In October 1995, Hurricane Opal rocketed from Category 1 to high-end Category 4 strength while moving from just west of the Yucatan to the Florida Panhandle in about 24 hours (see Figure 4 above). However, Opal lingered and organized for roughly a day just off the Yucatan before starting its northward charge. Nate is unlikely to be as well structured as Opal when it starts its quick northward trek. Our best intensity guidance, including the HWRF and HMON models, suggest that Nate will reach the central U.S. Gulf Coast as a Category 1 or perhaps Category 2 hurricane. These are the most likely outcomes, although it is too soon to rule out the possibility that Nate could become a major hurricane if it moves slowly enough over the southern and central Gulf, where SSTs are above 29°C (84°F). The increasing upper-level southerly winds may also provide an outflow channel for Nate, which would facilitate intensification. The SHIPS model Rapid Intensification Index from 12Z Thursday morning showed a 48 percent chance of Nate gaining 65 knots of strength by Sunday, which would bring it to the Category 3 threshold (115 mph winds.) Whatever its strength, Nate will be approaching the Gulf Coast unusually quickly, so residents should take this rapid speed into account.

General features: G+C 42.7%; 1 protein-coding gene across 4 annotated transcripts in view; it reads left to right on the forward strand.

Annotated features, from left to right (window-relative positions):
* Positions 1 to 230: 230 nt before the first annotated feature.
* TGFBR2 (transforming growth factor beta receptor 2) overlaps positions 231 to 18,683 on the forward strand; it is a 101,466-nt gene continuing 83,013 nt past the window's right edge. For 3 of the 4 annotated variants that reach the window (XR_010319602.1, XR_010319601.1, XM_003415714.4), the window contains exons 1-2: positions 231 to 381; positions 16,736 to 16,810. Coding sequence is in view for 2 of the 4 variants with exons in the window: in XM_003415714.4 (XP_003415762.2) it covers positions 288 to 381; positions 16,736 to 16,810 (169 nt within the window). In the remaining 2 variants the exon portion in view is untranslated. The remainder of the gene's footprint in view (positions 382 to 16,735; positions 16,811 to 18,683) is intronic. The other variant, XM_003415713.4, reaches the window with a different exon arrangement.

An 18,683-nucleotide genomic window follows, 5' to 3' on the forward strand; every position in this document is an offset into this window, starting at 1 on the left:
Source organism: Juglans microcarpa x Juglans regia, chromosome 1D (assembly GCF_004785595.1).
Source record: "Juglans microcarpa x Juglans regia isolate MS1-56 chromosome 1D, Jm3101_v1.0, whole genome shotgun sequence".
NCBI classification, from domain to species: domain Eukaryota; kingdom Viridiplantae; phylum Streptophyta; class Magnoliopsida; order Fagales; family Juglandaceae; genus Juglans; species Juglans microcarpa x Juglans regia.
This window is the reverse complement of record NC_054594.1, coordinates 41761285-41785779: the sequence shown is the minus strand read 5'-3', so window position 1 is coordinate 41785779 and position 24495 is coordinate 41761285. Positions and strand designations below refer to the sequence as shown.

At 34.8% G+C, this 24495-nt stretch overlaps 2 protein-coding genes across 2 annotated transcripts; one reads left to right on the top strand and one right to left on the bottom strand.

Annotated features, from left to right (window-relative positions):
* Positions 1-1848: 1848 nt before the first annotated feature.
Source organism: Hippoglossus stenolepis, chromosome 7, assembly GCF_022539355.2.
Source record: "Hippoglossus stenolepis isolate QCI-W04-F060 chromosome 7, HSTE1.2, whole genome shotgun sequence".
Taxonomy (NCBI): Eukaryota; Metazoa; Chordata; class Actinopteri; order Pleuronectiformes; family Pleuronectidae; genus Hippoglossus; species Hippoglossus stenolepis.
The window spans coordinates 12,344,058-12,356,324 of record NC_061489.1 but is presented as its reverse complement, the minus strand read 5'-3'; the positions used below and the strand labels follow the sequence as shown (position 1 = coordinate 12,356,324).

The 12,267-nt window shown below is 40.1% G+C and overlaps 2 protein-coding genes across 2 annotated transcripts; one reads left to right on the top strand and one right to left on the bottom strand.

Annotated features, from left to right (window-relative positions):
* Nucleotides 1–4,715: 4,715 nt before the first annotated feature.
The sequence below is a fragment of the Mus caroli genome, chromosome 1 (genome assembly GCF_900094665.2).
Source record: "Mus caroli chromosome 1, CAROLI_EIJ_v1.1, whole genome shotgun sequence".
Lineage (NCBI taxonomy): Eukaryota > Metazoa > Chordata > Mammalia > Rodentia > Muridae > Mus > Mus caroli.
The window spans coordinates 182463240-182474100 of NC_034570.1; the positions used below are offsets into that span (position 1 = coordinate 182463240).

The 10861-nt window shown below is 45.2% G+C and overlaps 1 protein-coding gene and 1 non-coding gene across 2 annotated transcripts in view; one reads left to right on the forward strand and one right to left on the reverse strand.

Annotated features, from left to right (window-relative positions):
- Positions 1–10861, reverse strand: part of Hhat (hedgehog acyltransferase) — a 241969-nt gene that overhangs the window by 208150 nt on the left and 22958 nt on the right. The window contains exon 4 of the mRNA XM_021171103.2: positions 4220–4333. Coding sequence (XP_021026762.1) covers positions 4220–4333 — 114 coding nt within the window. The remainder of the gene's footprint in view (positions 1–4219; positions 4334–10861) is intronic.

Figure 5. The 0Z Oct. 5 track forecast by the operational European model for Nate (red line, adjusted by CFAN using a proprietary technique that accounts for storm movement since 0Z), along with the track of the average of the 50 members of the European model ensemble (heavy black line), and the track forecasts from all 50 members of the ensemble. While there was still substantial spread among the Euro ensemble members, the most favored outcome was a landfall between southeast Louisiana and Alabama.